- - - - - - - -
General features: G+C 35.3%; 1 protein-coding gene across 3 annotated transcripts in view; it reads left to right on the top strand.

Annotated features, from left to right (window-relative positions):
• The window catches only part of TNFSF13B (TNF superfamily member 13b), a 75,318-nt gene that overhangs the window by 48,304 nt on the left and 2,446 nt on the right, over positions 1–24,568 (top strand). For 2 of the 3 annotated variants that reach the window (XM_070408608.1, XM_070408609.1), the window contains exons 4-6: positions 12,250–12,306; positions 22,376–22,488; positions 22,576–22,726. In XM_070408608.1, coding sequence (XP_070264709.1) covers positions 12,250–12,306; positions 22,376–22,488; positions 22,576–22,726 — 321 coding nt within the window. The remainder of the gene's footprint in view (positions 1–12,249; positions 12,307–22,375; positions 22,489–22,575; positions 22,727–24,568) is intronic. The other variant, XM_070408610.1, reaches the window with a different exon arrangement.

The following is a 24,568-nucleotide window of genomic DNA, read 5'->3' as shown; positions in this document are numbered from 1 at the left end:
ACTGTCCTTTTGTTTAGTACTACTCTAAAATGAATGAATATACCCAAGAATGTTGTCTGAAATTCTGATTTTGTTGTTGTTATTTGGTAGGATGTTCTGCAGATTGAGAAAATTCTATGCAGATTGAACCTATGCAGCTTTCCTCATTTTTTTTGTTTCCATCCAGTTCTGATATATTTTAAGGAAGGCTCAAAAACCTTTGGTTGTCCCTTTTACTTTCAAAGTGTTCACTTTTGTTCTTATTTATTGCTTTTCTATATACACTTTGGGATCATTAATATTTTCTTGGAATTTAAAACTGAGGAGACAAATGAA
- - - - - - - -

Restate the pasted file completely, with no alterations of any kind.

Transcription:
General features: G+C 35.3%; 1 protein-coding gene across 3 annotated transcripts in view; it reads left to right on the top strand.

Annotated features, from left to right (window-relative positions):
• The window catches only part of TNFSF13B (TNF superfamily member 13b), a 75,318-nt gene that overhangs the window by 48,304 nt on the left and 2,446 nt on the right, over positions 1–24,568 (top strand). For 2 of the 3 annotated variants that reach the window (XM_070408608.1, XM_070408609.1), the window contains exons 4-6: positions 12,250–12,306; positions 22,376–22,488; positions 22,576–22,726. In XM_070408608.1, coding sequence (XP_070264709.1) covers positions 12,250–12,306; positions 22,376–22,488; positions 22,576–22,726 — 321 coding nt within the window. The remainder of the gene's footprint in view (positions 1–12,249; positions 12,307–22,375; positions 22,489–22,575; positions 22,727–24,568) is intronic. The other variant, XM_070408610.1, reaches the window with a different exon arrangement.

The following is a 24,568-nucleotide window of genomic DNA, read 5'->3' as shown; positions in this document are numbered from 1 at the left end:
ACTGTCCTTTTGTTTAGTACTACTCTAAAATGAATGAATATACCCAAGAATGTTGTCTGAAATTCTGATTTTGTTGTTGTTATTTGGTAGGATGTTCTGCAGATTGAGAAAATTCTATGCAGATTGAACCTATGCAGCTTTCCTCATTTTTTTTGTTTCCATCCAGTTCTGATATATTTTAAGGAAGGCTCAAAAACCTTTGGTTGTCCCTTTTACTTTCAAAGTGTTCACTTTTGTTCTTATTTATTGCTTTTCTATATACACTTTGGGATCATTAATATTTTCTTGGAATTTAAAACTGAGGAGACAAATGAA